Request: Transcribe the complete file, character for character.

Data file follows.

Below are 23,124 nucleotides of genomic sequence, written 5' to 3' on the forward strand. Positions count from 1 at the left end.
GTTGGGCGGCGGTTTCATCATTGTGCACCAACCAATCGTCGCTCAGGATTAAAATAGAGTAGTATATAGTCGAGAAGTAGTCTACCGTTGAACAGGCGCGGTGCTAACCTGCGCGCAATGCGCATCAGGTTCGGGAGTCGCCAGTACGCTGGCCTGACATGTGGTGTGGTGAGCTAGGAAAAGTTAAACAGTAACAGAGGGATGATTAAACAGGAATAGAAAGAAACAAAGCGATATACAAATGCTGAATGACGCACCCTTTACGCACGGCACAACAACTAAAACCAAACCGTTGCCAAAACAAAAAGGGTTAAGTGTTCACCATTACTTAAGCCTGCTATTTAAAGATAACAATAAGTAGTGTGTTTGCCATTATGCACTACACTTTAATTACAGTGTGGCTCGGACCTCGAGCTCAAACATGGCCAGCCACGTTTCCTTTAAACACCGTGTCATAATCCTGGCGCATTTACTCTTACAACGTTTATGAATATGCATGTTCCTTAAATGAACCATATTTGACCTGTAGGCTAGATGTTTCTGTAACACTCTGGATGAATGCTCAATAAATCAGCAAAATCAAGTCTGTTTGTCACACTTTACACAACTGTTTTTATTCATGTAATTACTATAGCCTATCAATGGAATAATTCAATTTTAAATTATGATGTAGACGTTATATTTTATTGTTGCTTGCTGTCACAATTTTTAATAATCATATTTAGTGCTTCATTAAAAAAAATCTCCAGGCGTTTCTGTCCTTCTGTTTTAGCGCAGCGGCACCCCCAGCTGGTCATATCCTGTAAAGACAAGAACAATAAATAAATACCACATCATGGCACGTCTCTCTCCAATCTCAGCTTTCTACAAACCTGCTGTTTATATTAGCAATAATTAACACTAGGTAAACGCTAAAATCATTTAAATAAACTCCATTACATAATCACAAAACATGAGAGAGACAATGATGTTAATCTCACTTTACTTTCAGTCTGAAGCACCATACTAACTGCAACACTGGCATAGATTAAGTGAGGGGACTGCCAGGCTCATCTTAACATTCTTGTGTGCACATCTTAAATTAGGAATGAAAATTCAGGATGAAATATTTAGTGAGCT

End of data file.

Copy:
Below are 23,124 nucleotides of genomic sequence, written 5' to 3' on the forward strand. Positions count from 1 at the left end.
GTTGGGCGGCGGTTTCATCATTGTGCACCAACCAATCGTCGCTCAGGATTAAAATAGAGTAGTATATAGTCGAGAAGTAGTCTACCGTTGAACAGGCGCGGTGCTAACCTGCGCGCAATGCGCATCAGGTTCGGGAGTCGCCAGTACGCTGGCCTGACATGTGGTGTGGTGAGCTAGGAAAAGTTAAACAGTAACAGAGGGATGATTAAACAGGAATAGAAAGAAACAAAGCGATATACAAATGCTGAATGACGCACCCTTTACGCACGGCACAACAACTAAAACCAAACCGTTGCCAAAACAAAAAGGGTTAAGTGTTCACCATTACTTAAGCCTGCTATTTAAAGATAACAATAAGTAGTGTGTTTGCCATTATGCACTACACTTTAATTACAGTGTGGCTCGGACCTCGAGCTCAAACATGGCCAGCCACGTTTCCTTTAAACACCGTGTCATAATCCTGGCGCATTTACTCTTACAACGTTTATGAATATGCATGTTCCTTAAATGAACCATATTTGACCTGTAGGCTAGATGTTTCTGTAACACTCTGGATGAATGCTCAATAAATCAGCAAAATCAAGTCTGTTTGTCACACTTTACACAACTGTTTTTATTCATGTAATTACTATAGCCTATCAATGGAATAATTCAATTTTAAATTATGATGTAGACGTTATATTTTATTGTTGCTTGCTGTCACAATTTTTAATAATCATATTTAGTGCTTCATTAAAAAAAATCTCCAGGCGTTTCTGTCCTTCTGTTTTAGCGCAGCGGCACCCCCAGCTGGTCATATCCTGTAAAGACAAGAACAATAAATAAATACCACATCATGGCACGTCTCTCTCCAATCTCAGCTTTCTACAAACCTGCTGTTTATATTAGCAATAATTAACACTAGGTAAACGCTAAAATCATTTAAATAAACTCCATTACATAATCACAAAACATGAGAGAGACAATGATGTTAATCTCACTTTACTTTCAGTCTGAAGCACCATACTAACTGCAACACTGGCATAGATTAAGTGAGGGGACTGCCAGGCTCATCTTAACATTCTTGTGTGCACATCTTAAATTAGGAATGAAAATTCAGGATGAAATATTTAGTGAGCT